Creating a Positive Work Environment

Over the past 15 years, I have had in excess of 500 different employees who either work directly or indirectly for me. During this period, I have "preached" one thing consistently to all of them. We spend too much time working to not enjoy coming to work everyday.

First, let's be realistic. No one enjoys work every single day. We all wake up from time to time on the wrong side of the bed, and just don't feel like working that day.

As managers, we have a lot to say about the work environment that we provide for our employees. And we have a responsibility to do our best to create an environment where the vast majority of our staff truly enjoys coming to work each and every day.

What we can do:

1. Create a workplace that provides meaning and purpose for our employees. A place where they feel they are making a difference in the lives of the patients they serve.

2. Show and tell your staff they are appreciated. Go out of your way to say thank you and show your appreciation when staff members go above and beyond.

There is a hospital in the State of Washington that has a "Bravo" program. When an employee goes above and beyond, their fellow employees or supervisor may nominate them for a "Bravo". If awarded, the employee receives a certificate, a "Bravo" pin for their name badge, and a nominal gift certificate to the local mall. It doesn't cost the hospital a lot of money, and it goes a long way in showing appreciation to the employees.

Others have organized employee appreciation weeks, which include making the staff breakfast and serving them before one work day that week. In addition, something special occurs every day that week, and "Appreciation" banners are displayed in the waiting rooms so the patients know that it is a special week for the employees.

3. Encourage your staff to find and utilize their talents. This includes talking to your employees, especially those who are not performing to your expectations.

Maybe they are bored or unchallenged in their position. Sometimes moving them to a different position in the organization that is of more interest to them or that utilizes their skills and personality better will be just what the doctor ordered. Guess what, everyone will most likely be happier.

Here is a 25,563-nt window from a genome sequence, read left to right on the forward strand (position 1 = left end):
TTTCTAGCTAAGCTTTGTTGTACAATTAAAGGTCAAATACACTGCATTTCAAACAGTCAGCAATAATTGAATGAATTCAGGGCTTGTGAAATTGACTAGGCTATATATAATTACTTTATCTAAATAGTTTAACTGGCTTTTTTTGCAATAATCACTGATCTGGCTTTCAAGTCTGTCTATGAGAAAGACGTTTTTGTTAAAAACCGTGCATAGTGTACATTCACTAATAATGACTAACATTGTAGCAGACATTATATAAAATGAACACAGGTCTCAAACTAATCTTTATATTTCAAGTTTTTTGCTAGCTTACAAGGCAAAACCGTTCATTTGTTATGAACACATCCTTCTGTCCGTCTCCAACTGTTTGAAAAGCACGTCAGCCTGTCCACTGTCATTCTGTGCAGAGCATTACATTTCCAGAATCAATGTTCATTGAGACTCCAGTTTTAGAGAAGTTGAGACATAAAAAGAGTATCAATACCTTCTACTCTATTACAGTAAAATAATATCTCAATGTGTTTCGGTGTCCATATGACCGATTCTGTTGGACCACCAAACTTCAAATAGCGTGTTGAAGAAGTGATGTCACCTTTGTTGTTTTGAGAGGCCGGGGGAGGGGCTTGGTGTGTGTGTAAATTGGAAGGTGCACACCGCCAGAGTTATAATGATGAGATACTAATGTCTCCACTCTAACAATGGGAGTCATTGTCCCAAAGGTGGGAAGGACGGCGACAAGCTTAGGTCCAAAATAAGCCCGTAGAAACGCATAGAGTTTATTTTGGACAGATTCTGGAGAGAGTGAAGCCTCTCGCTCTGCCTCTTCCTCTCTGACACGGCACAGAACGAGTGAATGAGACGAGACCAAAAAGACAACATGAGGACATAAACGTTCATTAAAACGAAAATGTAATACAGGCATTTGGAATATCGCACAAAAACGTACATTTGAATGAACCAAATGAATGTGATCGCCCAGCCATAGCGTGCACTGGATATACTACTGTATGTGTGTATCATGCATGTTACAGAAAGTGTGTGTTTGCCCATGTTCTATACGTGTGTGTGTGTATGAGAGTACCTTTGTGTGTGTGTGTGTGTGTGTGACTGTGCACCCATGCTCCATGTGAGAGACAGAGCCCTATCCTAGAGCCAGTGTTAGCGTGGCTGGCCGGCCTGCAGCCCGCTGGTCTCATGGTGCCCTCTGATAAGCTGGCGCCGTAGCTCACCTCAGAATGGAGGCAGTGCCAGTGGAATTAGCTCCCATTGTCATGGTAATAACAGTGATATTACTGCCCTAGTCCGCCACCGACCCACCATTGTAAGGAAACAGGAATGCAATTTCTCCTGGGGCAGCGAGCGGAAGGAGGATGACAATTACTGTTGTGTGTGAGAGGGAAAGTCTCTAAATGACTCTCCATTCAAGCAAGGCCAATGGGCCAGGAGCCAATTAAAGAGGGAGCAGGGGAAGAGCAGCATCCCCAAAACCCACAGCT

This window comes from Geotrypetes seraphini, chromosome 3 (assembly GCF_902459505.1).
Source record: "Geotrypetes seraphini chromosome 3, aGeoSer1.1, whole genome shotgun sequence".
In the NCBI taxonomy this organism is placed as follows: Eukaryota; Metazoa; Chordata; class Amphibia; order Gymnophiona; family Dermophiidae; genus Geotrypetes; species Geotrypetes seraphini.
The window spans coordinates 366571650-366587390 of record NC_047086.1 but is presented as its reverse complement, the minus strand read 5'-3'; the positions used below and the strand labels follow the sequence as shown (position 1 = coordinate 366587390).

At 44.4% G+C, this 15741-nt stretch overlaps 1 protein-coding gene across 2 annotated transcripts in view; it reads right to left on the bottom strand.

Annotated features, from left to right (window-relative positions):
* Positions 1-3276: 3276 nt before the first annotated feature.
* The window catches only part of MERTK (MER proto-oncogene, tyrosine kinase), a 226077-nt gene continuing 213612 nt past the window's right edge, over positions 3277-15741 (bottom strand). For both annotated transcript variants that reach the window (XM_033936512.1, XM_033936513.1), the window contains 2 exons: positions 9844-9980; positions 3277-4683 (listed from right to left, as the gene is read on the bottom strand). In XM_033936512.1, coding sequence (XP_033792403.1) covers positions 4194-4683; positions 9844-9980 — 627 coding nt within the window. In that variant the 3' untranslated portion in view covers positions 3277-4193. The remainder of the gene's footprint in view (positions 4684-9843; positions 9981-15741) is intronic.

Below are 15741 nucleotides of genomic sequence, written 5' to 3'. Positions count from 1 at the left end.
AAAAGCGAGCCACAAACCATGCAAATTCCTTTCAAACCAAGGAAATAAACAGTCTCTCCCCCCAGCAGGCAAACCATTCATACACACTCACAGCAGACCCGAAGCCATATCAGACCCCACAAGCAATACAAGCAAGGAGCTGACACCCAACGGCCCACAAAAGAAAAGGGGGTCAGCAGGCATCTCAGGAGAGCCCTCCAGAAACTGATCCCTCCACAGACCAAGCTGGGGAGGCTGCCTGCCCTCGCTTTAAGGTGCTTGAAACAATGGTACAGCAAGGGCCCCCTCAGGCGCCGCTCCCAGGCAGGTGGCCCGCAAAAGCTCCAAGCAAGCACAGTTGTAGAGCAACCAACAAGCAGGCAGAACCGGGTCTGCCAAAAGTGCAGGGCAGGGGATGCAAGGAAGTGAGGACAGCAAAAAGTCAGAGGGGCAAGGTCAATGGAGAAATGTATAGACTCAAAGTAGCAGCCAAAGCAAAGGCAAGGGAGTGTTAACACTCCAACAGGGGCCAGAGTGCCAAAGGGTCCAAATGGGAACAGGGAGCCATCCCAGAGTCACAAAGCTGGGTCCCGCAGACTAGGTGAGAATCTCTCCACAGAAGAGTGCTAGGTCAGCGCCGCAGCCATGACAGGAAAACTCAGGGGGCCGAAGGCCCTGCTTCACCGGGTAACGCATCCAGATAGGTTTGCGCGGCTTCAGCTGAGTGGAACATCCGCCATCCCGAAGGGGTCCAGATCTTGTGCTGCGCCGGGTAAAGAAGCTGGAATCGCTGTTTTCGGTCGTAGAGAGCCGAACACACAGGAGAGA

Maybe it's time to recommend to the employee that its time to make a company change. Offer to provide them a transition time, and maybe assist them with the search to find a position that will make them happy. Explain to them that there is nothing wrong with admitting that your organization or position is not right for them personally. Encourage the employee to do what is best for them, and most likely your practice will benefit from this decision as well.

4. Spend money on the work environment-it is a wise investment. Little things can go along way in improving the work environment. Easy listening music playing softly; providing uniforms for all employees-not just clinical staff; allowing office staff to choose their desk chair (within set parameters) are all relatively inexpensive ways to assist in the creation of a positive and professional work environment. These suggestions may not be feasible for everyone, but even little things go a long way in creating a work environment that will benefit your staff, which will then ultimately benefit your patients.

If you would like to discuss these suggestions, or if you need help in solutions to management issues, contact Keith Solinsky, Crossroads Group, Inc., The Coker Group's northwest affiliate, at This email address is being protected from spambots. You need JavaScript enabled to view it. or (425) 220-7555.

This email address is being protected from spambots. You need JavaScript enabled to view it. Manager, The Coker Group

Reproduced by permission from The Coker Group, CokerConnection, (Roswell, GA: The Coker Group, 2003), Vol. 3, No. 10, October 2003 by The Coker Group.

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